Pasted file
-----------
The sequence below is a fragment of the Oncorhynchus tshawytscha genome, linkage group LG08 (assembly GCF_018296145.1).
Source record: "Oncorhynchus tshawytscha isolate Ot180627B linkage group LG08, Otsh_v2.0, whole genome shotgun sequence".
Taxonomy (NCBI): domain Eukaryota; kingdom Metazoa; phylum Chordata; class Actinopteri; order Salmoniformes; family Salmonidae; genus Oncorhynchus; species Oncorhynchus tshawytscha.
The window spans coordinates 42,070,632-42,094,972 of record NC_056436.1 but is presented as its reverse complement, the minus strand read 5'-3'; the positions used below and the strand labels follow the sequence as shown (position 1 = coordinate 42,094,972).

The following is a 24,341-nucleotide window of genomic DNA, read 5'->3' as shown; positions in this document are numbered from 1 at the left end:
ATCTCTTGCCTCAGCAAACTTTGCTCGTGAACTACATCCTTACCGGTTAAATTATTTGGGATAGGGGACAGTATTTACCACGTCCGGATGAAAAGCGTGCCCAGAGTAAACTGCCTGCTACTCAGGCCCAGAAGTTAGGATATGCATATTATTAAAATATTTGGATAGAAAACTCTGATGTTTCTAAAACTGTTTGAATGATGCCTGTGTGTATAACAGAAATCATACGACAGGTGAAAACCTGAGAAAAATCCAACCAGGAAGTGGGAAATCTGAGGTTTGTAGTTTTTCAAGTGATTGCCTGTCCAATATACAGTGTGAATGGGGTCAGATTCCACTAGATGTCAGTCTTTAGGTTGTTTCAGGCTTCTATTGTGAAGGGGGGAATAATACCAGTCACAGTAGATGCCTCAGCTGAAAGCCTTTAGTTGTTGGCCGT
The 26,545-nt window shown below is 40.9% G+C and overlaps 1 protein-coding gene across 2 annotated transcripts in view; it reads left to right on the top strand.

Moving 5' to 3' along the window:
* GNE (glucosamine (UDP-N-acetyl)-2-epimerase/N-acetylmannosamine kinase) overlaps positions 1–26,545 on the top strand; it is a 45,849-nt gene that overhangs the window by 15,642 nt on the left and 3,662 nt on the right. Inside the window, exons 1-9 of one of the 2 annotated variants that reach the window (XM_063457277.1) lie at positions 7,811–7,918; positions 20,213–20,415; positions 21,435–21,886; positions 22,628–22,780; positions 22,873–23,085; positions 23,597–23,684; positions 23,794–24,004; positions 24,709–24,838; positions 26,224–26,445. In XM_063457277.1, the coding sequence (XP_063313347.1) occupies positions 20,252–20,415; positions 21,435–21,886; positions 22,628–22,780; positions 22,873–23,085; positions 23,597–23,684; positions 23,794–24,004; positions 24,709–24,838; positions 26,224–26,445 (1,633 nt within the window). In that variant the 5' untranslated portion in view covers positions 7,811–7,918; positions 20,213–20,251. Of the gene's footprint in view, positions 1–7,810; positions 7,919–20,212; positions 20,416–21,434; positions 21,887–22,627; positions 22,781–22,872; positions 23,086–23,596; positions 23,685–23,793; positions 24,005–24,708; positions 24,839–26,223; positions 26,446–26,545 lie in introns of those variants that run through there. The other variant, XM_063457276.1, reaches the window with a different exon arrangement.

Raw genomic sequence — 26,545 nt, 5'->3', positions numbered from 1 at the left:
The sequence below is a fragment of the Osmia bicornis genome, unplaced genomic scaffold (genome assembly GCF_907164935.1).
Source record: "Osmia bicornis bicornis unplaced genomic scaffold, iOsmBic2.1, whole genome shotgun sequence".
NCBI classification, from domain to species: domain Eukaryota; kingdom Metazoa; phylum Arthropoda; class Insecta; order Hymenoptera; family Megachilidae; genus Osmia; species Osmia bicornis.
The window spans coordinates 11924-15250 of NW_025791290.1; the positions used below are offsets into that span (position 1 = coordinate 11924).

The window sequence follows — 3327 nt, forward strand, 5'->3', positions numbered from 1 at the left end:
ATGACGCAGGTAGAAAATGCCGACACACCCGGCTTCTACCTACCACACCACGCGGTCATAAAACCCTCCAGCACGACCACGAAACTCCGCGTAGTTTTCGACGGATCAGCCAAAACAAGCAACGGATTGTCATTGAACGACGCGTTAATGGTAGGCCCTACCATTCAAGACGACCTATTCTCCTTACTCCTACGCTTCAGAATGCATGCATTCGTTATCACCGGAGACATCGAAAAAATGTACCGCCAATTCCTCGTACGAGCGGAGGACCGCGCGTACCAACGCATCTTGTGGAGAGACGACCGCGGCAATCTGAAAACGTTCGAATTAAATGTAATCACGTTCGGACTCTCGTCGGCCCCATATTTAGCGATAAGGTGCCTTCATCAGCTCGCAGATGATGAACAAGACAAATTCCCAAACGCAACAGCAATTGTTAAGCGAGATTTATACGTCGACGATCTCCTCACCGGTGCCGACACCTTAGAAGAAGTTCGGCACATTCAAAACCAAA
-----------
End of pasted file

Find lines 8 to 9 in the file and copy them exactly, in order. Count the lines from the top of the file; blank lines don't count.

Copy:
Moving 5' to 3' along the window:
* GNE (glucosamine (UDP-N-acetyl)-2-epimerase/N-acetylmannosamine kinase) overlaps positions 1–26,545 on the top strand; it is a 45,849-nt gene that overhangs the window by 15,642 nt on the left and 3,662 nt on the right. Inside the window, exons 1-9 of one of the 2 annotated variants that reach the window (XM_063457277.1) lie at positions 7,811–7,918; positions 20,213–20,415; positions 21,435–21,886; positions 22,628–22,780; positions 22,873–23,085; positions 23,597–23,684; positions 23,794–24,004; positions 24,709–24,838; positions 26,224–26,445. In XM_063457277.1, the coding sequence (XP_063313347.1) occupies positions 20,252–20,415; positions 21,435–21,886; positions 22,628–22,780; positions 22,873–23,085; positions 23,597–23,684; positions 23,794–24,004; positions 24,709–24,838; positions 26,224–26,445 (1,633 nt within the window). In that variant the 5' untranslated portion in view covers positions 7,811–7,918; positions 20,213–20,251. Of the gene's footprint in view, positions 1–7,810; positions 7,919–20,212; positions 20,416–21,434; positions 21,887–22,627; positions 22,781–22,872; positions 23,086–23,596; positions 23,685–23,793; positions 24,005–24,708; positions 24,839–26,223; positions 26,446–26,545 lie in introns of those variants that run through there. The other variant, XM_063457276.1, reaches the window with a different exon arrangement.